It’s tough on your body, sure, and you’ve got to go through the soreness and all that. But once you get used to it, and once your muscles get conditioned for it, then you can just enjoy the ride. I had a friend who did the San Francisco to DC ride, raising money for cancer. It took him two and a half weeks. He would sleep in vans on the side of the road at night and get on his bike and ride throughout the day.

Cooper: Two weeks. That’s a good clip.

Moore: Well, he’s a serious cyclist. This isn’t just my friend next door. He rides 60 miles a day before work, and then on the weekends he’ll go do 200, 300 miles.

Cooper: Do you think you’ll ever get to a point where you’re doing long-distance rides like that?

Moore: I don’t really have the ambition to be Lance Armstrong. I’ve got plenty of ambition in other areas of my life. I just enjoy the sport. I like getting myself into shape so I can do 100 miles on the weekend. For about four months, I was riding to work on my bike and leaving the car at home.

Cooper: And you mentioned you’re turning 40 this year?

Moore: That’s right. And good black don’t crack. It’s all about how you feel. So I’m excited for 40.

Cooper: Are you going to do anything special for your birthday?

Moore: Well, for my 39th birthday, I had an all-white party right here in the house, in the backyard. There were 340 people here.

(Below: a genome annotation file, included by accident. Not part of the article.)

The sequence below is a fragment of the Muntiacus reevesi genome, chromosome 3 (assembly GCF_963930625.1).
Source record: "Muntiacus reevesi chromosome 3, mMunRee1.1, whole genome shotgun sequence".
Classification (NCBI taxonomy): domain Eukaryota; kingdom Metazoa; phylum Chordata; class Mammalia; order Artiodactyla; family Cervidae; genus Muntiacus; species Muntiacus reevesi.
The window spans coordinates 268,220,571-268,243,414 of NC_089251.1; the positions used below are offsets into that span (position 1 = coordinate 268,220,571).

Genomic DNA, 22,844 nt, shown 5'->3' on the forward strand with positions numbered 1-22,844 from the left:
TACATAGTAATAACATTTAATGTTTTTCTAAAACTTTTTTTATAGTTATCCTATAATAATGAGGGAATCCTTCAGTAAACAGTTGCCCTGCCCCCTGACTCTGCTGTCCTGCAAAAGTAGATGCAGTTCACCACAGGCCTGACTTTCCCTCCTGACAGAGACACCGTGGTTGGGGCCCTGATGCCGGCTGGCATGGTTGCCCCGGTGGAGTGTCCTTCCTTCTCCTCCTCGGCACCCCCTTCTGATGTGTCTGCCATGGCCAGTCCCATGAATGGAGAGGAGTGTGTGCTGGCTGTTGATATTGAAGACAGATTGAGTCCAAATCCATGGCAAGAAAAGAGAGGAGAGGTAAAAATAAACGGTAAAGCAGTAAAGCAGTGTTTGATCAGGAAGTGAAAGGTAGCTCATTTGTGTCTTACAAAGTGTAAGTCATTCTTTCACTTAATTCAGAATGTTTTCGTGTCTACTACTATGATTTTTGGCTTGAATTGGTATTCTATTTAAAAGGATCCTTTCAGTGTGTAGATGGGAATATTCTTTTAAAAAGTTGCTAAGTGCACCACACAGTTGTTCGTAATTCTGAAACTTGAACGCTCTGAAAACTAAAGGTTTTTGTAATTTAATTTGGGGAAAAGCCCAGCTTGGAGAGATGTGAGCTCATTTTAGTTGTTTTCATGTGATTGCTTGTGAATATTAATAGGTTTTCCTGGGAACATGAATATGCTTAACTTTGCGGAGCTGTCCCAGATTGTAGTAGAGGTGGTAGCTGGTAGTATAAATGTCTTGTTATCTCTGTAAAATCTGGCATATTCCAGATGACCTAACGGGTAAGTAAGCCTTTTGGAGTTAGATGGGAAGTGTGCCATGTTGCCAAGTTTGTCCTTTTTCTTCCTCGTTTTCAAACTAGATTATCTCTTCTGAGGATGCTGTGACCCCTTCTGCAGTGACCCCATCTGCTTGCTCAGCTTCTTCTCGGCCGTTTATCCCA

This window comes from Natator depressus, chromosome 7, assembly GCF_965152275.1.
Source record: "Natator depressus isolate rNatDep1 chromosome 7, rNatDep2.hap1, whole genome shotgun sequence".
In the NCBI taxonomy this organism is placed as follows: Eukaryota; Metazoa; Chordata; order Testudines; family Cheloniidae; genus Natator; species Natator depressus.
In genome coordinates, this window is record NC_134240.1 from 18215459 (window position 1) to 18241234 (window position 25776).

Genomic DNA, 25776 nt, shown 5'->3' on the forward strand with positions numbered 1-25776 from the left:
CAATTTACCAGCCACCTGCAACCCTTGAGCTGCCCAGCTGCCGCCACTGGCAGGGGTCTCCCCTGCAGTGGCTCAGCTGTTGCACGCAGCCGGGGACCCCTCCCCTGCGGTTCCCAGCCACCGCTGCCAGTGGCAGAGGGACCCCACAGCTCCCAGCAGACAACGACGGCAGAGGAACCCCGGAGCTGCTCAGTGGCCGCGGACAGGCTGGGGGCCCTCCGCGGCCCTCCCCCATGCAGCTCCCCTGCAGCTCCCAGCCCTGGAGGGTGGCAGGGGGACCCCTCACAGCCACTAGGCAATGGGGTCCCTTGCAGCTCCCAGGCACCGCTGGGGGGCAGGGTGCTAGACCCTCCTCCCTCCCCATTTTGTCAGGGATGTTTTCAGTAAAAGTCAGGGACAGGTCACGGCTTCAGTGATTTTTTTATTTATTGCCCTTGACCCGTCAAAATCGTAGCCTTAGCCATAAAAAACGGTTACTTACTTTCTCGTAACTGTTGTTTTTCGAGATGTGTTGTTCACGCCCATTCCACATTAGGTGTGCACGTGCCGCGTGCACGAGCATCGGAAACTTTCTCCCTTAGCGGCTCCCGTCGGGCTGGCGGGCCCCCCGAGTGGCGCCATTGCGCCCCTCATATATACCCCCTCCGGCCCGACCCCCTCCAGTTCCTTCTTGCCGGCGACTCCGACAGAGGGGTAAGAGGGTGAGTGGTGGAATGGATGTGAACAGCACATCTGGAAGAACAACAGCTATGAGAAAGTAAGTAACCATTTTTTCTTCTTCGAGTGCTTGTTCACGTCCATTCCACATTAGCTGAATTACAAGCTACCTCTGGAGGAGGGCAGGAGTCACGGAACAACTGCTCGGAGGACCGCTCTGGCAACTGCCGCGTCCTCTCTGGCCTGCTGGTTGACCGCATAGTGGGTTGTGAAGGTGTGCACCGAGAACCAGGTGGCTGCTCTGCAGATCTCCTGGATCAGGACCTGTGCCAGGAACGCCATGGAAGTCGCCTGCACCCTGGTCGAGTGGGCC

Cooper: No black friends?

Moore: (laughs) Everybody wore all white. It’s a theme. It’s cool. Women look really good in white, and when men get dressed in white, there’s a whole different etiquette, a whole different swag. You just see a sea of white: white bikinis, white suits, white sundresses. There’s just white. It was very cool. This year, though, I think it’s gonna be much more intimate and low-key, with just the people that matter. I don’t know.

Cooper: Plaid?

Moore: (laughs) You know, sometimes I think maybe the 40th birthday party is going to be an all-black party, with headstones in the grass that say “Death of a Player.” Because my mother’s been begging for grandkids. She’s just got the dogs right now.

Cooper: You don’t have anybody that could—

Moore: Nobody I can bring home to Mom yet. She said, “I don’t want to meet any of them unless they’re gonna give me some grandbabies and they have a college education.” My mom’s real specific about who she thinks I should have in my life. But, no. I have rings, but none of them represent marriage. I haven’t met her yet. My grandmother always told me, “Don’t go looking for her. When she’s right, she’s just gonna show up out of the blue and bite you on the tush.” So I’m waiting to be bitten on the tush. (laughs)

Honestly, I think there are lots of beautiful women in LA, and this is where I spend most of my time, so I date from the pool of people that I meet here. But I have a feeling—and I don’t know why I feel this way—but I am a sucker for an accent. So I have a feeling that whoever I do marry is going to be from another country. I dated a woman from Panama once, and all I wanted her to do was keep talking. She kept calling me “Papi,” saying a bunch of things I didn’t know, but it was sexy.

Cooper: I met someone from Costa Rica who kept calling me “Papi.” I thought it meant “idiot.”

Moore: (laughs) Hey, I’ll be her idiot any day. Trust me, you’d be her idiot, too. I’ve dated a few women who made me feel like an idiot, but I was okay with it. Life is good, you know?

Shemar Moore
Shemar Moore at home

Photos by Nancy Villere – CrushPhotoStudios.com